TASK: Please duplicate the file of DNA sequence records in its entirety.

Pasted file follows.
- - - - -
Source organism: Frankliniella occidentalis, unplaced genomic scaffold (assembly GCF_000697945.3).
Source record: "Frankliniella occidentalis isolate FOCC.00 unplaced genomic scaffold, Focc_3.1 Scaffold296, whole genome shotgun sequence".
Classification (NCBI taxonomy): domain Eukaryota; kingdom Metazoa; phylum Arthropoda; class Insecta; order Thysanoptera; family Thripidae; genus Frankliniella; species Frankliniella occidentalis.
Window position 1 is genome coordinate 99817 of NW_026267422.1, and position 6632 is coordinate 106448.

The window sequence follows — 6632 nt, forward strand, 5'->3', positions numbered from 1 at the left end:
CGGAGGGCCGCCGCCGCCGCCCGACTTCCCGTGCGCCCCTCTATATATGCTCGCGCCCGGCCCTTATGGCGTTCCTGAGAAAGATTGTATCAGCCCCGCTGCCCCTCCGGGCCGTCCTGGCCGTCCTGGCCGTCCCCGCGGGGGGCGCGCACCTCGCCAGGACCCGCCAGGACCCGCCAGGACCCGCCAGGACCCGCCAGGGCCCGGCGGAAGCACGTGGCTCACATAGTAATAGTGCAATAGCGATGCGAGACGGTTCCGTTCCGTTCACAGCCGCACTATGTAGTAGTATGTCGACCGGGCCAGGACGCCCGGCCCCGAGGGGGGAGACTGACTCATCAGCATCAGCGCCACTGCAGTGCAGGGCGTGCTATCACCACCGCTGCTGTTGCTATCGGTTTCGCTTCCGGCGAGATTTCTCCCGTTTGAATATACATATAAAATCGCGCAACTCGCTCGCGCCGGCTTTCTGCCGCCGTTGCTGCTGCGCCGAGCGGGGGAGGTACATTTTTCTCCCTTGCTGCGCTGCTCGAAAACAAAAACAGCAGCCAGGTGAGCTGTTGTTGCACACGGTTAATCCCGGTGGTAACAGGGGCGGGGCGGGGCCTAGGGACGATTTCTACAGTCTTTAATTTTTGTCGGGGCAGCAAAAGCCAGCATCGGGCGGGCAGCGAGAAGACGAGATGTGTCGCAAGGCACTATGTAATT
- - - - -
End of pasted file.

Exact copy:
Source organism: Frankliniella occidentalis, unplaced genomic scaffold (assembly GCF_000697945.3).
Source record: "Frankliniella occidentalis isolate FOCC.00 unplaced genomic scaffold, Focc_3.1 Scaffold296, whole genome shotgun sequence".
Classification (NCBI taxonomy): domain Eukaryota; kingdom Metazoa; phylum Arthropoda; class Insecta; order Thysanoptera; family Thripidae; genus Frankliniella; species Frankliniella occidentalis.
Window position 1 is genome coordinate 99817 of NW_026267422.1, and position 6632 is coordinate 106448.

The window sequence follows — 6632 nt, forward strand, 5'->3', positions numbered from 1 at the left end:
CGGAGGGCCGCCGCCGCCGCCCGACTTCCCGTGCGCCCCTCTATATATGCTCGCGCCCGGCCCTTATGGCGTTCCTGAGAAAGATTGTATCAGCCCCGCTGCCCCTCCGGGCCGTCCTGGCCGTCCTGGCCGTCCCCGCGGGGGGCGCGCACCTCGCCAGGACCCGCCAGGACCCGCCAGGACCCGCCAGGACCCGCCAGGGCCCGGCGGAAGCACGTGGCTCACATAGTAATAGTGCAATAGCGATGCGAGACGGTTCCGTTCCGTTCACAGCCGCACTATGTAGTAGTATGTCGACCGGGCCAGGACGCCCGGCCCCGAGGGGGGAGACTGACTCATCAGCATCAGCGCCACTGCAGTGCAGGGCGTGCTATCACCACCGCTGCTGTTGCTATCGGTTTCGCTTCCGGCGAGATTTCTCCCGTTTGAATATACATATAAAATCGCGCAACTCGCTCGCGCCGGCTTTCTGCCGCCGTTGCTGCTGCGCCGAGCGGGGGAGGTACATTTTTCTCCCTTGCTGCGCTGCTCGAAAACAAAAACAGCAGCCAGGTGAGCTGTTGTTGCACACGGTTAATCCCGGTGGTAACAGGGGCGGGGCGGGGCCTAGGGACGATTTCTACAGTCTTTAATTTTTGTCGGGGCAGCAAAAGCCAGCATCGGGCGGGCAGCGAGAAGACGAGATGTGTCGCAAGGCACTATGTAATT